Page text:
In a Holidaze

Page 18

My heart trips over itself. After the tree farm, I wasn’t sure whether he’d keep his distance.

“This looks like a good idea,” he says, turning his face up to the branches overhead. His profile is illuminated with blues and yellows, reds and greens. A few lights make flashing patterns through the ornaments and onto his cheekbones. “Smells good, too.”

“It’s pretty, isn’t it?” I shift a little, scooting deeper beneath the branches. I wonder what we look like from the outside: two sets of legs, sticking out from under the tree like the Wicked Witch of the East trapped beneath Dorothy’s house. “A good thinking spot.”

“And what were you thinking about?” he asks.

“I was thinking about how much I like this tree.”

He reaches over, eyes unfocused as he moves his thumb across my cheek. An echo of electricity lingers on my skin once he’s lifted his hand, and it takes me a second to focus on the thumb he’s showing me. “Drop of water,” he says.


“Must have dripped from the tree.”

I laugh. “Are you saying I have a moisture problem again?”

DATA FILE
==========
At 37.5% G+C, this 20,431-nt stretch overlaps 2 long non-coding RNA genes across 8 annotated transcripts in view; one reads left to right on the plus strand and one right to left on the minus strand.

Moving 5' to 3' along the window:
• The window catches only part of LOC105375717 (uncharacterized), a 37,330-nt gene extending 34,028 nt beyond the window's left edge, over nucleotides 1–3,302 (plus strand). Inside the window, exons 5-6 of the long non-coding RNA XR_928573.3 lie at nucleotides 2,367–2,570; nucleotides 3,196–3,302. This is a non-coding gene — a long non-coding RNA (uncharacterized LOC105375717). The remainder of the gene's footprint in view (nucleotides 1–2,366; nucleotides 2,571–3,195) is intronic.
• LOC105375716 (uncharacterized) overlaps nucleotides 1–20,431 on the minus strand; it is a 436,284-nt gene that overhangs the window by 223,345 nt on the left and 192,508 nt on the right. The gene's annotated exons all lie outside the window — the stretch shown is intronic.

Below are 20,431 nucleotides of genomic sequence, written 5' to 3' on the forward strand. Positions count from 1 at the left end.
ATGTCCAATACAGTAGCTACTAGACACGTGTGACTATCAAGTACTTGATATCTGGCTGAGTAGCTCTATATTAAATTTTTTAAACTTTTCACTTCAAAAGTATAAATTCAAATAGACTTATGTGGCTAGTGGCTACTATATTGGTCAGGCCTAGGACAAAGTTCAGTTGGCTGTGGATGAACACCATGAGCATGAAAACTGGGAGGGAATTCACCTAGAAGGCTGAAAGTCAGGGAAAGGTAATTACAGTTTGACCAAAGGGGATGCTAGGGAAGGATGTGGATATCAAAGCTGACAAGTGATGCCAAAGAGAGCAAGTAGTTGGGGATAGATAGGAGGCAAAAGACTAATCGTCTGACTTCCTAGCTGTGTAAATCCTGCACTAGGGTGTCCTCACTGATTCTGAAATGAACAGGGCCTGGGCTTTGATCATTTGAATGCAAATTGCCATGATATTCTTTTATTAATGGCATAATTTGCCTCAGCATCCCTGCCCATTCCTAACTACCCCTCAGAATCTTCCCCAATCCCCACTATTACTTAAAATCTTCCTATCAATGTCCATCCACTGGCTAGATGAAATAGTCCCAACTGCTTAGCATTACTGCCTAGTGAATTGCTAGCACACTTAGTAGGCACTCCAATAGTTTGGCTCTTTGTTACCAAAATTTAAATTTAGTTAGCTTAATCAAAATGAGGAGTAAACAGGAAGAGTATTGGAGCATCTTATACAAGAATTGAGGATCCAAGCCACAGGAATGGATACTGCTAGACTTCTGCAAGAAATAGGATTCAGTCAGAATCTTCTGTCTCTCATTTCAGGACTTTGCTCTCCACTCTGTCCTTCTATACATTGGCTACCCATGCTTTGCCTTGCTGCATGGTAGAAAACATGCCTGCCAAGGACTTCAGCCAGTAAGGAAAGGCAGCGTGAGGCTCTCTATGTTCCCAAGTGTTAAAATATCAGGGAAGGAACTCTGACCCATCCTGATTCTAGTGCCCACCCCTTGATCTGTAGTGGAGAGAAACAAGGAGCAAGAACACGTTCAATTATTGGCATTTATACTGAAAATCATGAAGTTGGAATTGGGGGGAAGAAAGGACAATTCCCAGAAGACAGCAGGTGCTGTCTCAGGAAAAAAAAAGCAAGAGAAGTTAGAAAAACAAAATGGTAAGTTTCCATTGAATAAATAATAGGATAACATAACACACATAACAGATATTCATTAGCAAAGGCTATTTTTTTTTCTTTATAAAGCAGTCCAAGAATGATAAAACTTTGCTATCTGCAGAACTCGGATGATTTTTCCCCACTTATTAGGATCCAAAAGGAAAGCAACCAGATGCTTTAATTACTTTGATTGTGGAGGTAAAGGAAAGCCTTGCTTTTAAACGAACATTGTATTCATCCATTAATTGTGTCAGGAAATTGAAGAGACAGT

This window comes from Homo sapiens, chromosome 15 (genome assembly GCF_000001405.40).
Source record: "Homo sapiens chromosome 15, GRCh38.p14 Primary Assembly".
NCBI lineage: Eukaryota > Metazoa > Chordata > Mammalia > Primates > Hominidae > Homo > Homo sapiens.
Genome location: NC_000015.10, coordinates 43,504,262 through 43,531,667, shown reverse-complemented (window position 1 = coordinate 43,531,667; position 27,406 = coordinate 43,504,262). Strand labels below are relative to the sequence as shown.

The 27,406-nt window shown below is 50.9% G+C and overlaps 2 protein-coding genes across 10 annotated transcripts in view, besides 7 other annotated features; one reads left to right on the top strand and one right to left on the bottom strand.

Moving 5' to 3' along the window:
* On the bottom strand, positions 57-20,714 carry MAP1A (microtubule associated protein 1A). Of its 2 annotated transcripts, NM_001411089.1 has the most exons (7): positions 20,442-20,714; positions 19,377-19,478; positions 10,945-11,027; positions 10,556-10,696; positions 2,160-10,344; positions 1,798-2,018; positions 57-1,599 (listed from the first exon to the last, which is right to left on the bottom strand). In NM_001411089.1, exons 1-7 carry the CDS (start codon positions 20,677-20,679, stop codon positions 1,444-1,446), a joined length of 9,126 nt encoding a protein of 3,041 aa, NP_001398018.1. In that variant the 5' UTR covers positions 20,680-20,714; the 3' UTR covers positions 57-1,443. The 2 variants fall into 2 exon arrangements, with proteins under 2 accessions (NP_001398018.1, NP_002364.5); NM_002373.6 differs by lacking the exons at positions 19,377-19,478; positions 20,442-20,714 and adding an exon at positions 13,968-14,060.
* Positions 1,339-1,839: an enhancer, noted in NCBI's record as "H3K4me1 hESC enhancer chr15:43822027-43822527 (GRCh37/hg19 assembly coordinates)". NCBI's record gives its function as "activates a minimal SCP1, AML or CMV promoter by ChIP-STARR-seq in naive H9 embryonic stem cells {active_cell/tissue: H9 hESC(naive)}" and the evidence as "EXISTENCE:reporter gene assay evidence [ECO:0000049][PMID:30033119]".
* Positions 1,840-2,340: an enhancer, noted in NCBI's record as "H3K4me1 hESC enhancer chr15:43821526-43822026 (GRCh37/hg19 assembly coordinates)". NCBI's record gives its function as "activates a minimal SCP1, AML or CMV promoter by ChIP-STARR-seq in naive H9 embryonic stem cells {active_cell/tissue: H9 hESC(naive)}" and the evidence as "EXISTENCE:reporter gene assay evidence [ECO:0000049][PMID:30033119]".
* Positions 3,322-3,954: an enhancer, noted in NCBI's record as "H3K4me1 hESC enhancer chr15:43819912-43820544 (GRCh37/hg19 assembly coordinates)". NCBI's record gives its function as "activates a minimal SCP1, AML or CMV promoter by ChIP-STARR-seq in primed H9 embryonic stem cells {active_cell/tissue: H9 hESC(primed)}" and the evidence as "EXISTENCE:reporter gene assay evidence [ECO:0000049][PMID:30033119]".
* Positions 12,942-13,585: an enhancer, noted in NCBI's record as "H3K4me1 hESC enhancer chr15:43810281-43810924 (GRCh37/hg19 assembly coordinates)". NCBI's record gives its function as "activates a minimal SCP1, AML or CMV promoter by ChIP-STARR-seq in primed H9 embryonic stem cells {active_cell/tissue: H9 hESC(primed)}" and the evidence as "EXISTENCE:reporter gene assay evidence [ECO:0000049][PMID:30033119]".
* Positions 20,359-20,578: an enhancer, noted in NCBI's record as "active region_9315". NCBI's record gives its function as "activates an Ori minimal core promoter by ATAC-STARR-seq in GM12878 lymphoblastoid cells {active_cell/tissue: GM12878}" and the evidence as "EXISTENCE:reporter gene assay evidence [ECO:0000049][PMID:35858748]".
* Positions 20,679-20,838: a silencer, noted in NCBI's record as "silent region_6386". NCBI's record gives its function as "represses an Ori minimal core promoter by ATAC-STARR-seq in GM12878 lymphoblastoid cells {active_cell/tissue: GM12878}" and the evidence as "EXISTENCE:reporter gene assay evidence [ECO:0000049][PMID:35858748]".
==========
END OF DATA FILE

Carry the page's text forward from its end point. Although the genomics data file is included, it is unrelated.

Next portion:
Andrew blinks before he bursts out laughing. “What?”

Oh, crap. That wasn’t this timeline. That was before. This Andrew isn’t in on the inside joke. “Pretend I didn’t say that.”

His eyes gleam in delight. “Did you actually just say you have a moisture problem?”

“No.” I might die from this. “Yes.” I bite my lip, trying not to laugh. “Ignore it. Let’s move on.”

I can tell he’s a cat who’d like to play with this mouse a bit longer, but he gives me a little shrug, gamely singing, “Okay.” Andrew turns his attention to the branches above him, using his old-man voice. “Maisie?”

“Yes, Mandrew?”

“You know what just occurred to me?”

“What just occurred to you?”

“We brought this tree in, like, two hours ago. What if there’s a squirrel still living in there?”

We stare at each other, wide-eyed, and shout in unison: “Ahhh!”

I’ve completely forgotten that my phone is in my pocket until it buzzes, interrupting our laughter. There is no one in the world I need to talk to right now who isn’t in this room with me, so I ignore it. It immediately buzzes again.

“Your butt is vibrating,” Andrew says.

“If it’s my boss replying to me right now, I’m going to need something stronger than sparkling water.” I pull it out and look. It isn’t Neda, thankfully; it’s a text from Theo.

No punctuation, no context. Just Theo, typing like a teenager.

I realize Andrew is reading over my shoulder when he lets out a little laugh through his nose. “See?”

I feel myself recoil. “See what?”

He lifts his chin, indicating my phone. “You haven’t spent any time with him, and he’s grumpy.”

“We were just talking earlier,” I counter, not quite a lie.

“Are you mad at him?” he asks.

I swallow, staring up at the lights. A scattered view blinks in and out of focus. “Not exactly.”

“What does ‘not exactly’ mean?”

I turn my head, and Andrew blinks, brows pulled low.